For the model to work, large depository banks would need to join the DCP infrastructure and on-ramp their positions to the blockchain (these could be off-ramped with ease later). DCP would effectively replace subcustodians, as custodians could find each other directly on the blockchain using one standard protocol, without local intermediaries and local customs for settlement.
Challenges to the business model
The main obstacle to the DCP is business considerations, not technology. The technology is now well understood in the banking community; every major custodian and CSD has been testing blockchain across custody, collateral and securities finance for some years now. Everyone knows that functionally these technologies do what they say they will do. In moving to a new model however, there will be winners and losers that will impact the economics of the business.
The winners in our model will be depository banks and clients who no longer have to pay subcustodian fees and the costs of fails to deliver. Removing this layer of cost and friction from international trading could in turn substantially increase international trading business activity. Winners would be banks that usually have their collateral at the wrong place at the wrong time as the DCP would allow for instantaneous collateral transfers. Finally, yet importantly, regulators would benefit, as the utilization of a common settlement protocol would facilitate oversight and reporting requirements (see Exhibit 3).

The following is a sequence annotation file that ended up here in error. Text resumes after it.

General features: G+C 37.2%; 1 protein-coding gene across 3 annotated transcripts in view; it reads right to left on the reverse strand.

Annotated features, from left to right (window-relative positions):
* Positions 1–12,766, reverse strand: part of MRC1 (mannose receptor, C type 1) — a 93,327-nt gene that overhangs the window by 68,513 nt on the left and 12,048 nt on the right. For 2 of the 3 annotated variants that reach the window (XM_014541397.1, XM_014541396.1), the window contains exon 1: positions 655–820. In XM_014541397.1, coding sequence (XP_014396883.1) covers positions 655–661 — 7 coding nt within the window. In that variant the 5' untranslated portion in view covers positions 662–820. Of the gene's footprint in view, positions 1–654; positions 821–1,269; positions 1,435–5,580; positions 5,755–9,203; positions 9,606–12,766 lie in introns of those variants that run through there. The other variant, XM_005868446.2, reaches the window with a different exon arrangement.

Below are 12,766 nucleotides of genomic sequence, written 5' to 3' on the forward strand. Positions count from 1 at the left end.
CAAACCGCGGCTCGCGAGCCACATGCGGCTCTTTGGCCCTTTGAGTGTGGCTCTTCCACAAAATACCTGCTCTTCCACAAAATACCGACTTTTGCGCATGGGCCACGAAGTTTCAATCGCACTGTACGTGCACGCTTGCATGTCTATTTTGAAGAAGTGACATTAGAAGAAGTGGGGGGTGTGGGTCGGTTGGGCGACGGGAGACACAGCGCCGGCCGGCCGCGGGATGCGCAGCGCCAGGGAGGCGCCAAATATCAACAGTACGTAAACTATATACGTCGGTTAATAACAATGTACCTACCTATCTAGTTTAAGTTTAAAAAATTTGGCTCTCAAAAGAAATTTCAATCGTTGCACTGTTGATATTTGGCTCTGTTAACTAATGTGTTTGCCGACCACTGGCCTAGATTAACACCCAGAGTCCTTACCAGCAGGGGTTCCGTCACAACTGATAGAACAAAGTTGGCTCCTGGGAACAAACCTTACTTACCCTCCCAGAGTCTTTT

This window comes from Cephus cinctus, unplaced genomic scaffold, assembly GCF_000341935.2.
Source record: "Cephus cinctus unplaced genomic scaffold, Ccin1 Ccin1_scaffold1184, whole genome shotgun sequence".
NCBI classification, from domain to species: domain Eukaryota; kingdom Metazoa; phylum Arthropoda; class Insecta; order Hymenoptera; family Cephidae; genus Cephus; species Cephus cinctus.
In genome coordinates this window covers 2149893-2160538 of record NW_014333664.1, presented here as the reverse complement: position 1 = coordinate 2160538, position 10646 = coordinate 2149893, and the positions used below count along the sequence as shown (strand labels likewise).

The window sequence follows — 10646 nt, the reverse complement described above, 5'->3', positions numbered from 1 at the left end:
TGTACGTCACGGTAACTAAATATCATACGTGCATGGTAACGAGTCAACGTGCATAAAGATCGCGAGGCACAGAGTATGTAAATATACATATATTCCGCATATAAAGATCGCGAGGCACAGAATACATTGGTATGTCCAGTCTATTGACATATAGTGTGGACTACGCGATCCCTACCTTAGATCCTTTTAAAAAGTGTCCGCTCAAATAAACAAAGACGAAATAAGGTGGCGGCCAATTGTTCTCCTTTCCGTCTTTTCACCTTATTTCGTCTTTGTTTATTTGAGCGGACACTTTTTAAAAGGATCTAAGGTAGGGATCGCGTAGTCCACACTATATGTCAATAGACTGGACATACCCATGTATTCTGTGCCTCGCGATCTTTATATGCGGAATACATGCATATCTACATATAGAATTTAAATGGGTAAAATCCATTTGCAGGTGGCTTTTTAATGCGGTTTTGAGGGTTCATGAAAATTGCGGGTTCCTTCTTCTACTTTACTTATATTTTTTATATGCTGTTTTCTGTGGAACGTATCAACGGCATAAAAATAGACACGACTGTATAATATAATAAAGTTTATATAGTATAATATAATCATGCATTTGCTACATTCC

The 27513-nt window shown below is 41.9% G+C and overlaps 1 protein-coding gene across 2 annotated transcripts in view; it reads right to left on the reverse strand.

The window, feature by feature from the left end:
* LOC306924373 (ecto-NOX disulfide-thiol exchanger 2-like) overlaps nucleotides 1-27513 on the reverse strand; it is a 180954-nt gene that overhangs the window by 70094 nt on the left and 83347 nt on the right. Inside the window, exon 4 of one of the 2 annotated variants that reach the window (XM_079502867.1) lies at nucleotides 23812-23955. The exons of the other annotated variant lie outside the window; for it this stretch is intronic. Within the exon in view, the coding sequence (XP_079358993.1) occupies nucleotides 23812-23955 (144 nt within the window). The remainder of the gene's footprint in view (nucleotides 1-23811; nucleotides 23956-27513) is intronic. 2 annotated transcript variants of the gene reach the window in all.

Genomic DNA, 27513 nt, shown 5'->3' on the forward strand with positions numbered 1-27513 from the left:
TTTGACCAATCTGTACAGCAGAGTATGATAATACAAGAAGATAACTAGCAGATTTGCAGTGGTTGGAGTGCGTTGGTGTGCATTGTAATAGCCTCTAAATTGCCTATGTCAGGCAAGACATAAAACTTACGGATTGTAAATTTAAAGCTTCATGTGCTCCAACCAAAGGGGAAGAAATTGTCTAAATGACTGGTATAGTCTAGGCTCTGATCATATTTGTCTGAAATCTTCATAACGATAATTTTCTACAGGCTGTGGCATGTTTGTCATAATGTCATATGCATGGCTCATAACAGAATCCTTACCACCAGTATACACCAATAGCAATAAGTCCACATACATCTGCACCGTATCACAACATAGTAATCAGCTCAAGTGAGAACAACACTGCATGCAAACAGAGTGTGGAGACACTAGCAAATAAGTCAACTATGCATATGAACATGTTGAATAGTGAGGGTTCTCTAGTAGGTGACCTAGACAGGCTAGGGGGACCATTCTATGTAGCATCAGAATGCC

The cost of using the DCP will be a fraction of today’s settlement costs, thus allowing a much greater share of smaller and diversified collateral positions to become tradable in securities finance markets. Depository banks could still charge a fee to their end-clients for operational services, but this fee should be lower than what clients pay now and what gets paid to subcustodians. Depository banks could wind up making more money from the DCP platform than they do today, as lower fees plus much lower costs should result in a higher markup.
The losers would be subcustodians whose only purpose is to intermediate. They could see a loss of their business almost entirely due to greater efficiency. Some custodians in some countries, for example Europe, have already seen declines due to Target2 Securities. The DCP model would hasten their transition to other business activities. Losers could also be all kinds of intermediaries that currently benefit from the fragmented post-trade world.